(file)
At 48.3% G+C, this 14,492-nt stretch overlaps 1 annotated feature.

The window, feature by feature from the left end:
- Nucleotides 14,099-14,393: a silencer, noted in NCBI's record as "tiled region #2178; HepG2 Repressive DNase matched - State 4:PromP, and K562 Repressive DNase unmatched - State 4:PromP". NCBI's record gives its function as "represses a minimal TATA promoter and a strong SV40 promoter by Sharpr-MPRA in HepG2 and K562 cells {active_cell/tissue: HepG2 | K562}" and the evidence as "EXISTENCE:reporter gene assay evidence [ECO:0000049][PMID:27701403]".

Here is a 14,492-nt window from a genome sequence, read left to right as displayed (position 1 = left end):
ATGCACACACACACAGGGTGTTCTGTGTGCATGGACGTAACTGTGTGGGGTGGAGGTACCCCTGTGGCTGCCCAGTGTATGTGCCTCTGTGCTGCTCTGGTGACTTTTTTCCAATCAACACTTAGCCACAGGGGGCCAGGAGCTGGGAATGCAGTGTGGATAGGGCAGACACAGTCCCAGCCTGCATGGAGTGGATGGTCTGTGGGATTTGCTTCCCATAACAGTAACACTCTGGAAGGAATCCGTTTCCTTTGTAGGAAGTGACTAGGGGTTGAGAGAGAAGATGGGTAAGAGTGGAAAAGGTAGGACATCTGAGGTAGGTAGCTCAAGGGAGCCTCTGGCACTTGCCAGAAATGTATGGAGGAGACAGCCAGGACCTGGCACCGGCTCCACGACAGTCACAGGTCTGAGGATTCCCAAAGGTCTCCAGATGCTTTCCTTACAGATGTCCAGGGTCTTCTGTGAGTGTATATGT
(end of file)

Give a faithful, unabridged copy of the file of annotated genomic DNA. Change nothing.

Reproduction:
At 48.3% G+C, this 14,492-nt stretch overlaps 1 annotated feature.

The window, feature by feature from the left end:
- Nucleotides 14,099-14,393: a silencer, noted in NCBI's record as "tiled region #2178; HepG2 Repressive DNase matched - State 4:PromP, and K562 Repressive DNase unmatched - State 4:PromP". NCBI's record gives its function as "represses a minimal TATA promoter and a strong SV40 promoter by Sharpr-MPRA in HepG2 and K562 cells {active_cell/tissue: HepG2 | K562}" and the evidence as "EXISTENCE:reporter gene assay evidence [ECO:0000049][PMID:27701403]".

Here is a 14,492-nt window from a genome sequence, read left to right as displayed (position 1 = left end):
ATGCACACACACACAGGGTGTTCTGTGTGCATGGACGTAACTGTGTGGGGTGGAGGTACCCCTGTGGCTGCCCAGTGTATGTGCCTCTGTGCTGCTCTGGTGACTTTTTTCCAATCAACACTTAGCCACAGGGGGCCAGGAGCTGGGAATGCAGTGTGGATAGGGCAGACACAGTCCCAGCCTGCATGGAGTGGATGGTCTGTGGGATTTGCTTCCCATAACAGTAACACTCTGGAAGGAATCCGTTTCCTTTGTAGGAAGTGACTAGGGGTTGAGAGAGAAGATGGGTAAGAGTGGAAAAGGTAGGACATCTGAGGTAGGTAGCTCAAGGGAGCCTCTGGCACTTGCCAGAAATGTATGGAGGAGACAGCCAGGACCTGGCACCGGCTCCACGACAGTCACAGGTCTGAGGATTCCCAAAGGTCTCCAGATGCTTTCCTTACAGATGTCCAGGGTCTTCTGTGAGTGTATATGT